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More than one-third of families of 184 infants surveyed every 6 months during a 4-year period reported exposing their child to TV during meals.
More than one-third of families of 184 infants surveyed every 6 months during a 4-year period reported exposing their child to TV during meals. In all, 45% of children were frequently exposed to TV during meals within the first 4 years of life, based on parental report using a scale ranging from 1 (TV is rarely on during meals) to 5 (TV is on very often during meals). The proportion of children exposed to any TV during meals was largest (50%) at 6 months; starting at 12 months, the proportion of exposed children varied slightly, ranging from 36% to 48%. Further, most surveyed families (84%) maintained their level of exposure (frequent vs not frequent) to TV during meals from the first 24 months through 48 months of life.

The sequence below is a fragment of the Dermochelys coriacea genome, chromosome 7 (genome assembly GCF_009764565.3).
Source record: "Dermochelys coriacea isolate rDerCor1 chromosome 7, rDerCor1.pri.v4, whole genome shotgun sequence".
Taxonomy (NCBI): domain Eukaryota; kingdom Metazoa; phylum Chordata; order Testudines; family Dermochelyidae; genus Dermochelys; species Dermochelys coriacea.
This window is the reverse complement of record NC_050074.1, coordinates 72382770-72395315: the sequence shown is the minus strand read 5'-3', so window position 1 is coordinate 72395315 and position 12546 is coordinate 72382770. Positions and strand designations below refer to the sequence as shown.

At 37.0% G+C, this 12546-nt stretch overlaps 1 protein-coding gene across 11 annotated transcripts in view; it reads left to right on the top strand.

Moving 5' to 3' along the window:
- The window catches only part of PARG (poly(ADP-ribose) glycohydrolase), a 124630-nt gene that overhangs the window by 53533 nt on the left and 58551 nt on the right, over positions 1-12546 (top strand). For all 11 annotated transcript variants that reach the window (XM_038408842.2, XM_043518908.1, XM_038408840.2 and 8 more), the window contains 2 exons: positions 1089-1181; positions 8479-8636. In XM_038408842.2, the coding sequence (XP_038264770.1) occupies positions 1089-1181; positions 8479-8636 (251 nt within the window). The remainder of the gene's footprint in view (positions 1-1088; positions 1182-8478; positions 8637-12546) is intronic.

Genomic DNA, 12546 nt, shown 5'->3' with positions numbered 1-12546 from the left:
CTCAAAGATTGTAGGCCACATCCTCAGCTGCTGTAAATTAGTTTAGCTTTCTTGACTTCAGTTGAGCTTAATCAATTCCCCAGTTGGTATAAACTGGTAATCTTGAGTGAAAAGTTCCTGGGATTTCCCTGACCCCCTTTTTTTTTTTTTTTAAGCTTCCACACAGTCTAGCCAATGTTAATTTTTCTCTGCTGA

Having a father with at least a college education and an annual household income of more than $50,000 were independently associated with less likelihood of having a child who was frequently exposed to TV during mealtimes (Thimmig LM, et al. Clin Pediatr (Phila). 2017;56:659-666).
The point here is that viewing habits start early. So if you don’t want your 4-year-old patients to be eating in front of the TV or other screens (and you shouldn’t, for reasons related both to obesity and development), then you should recommend against media during mealtime very early on.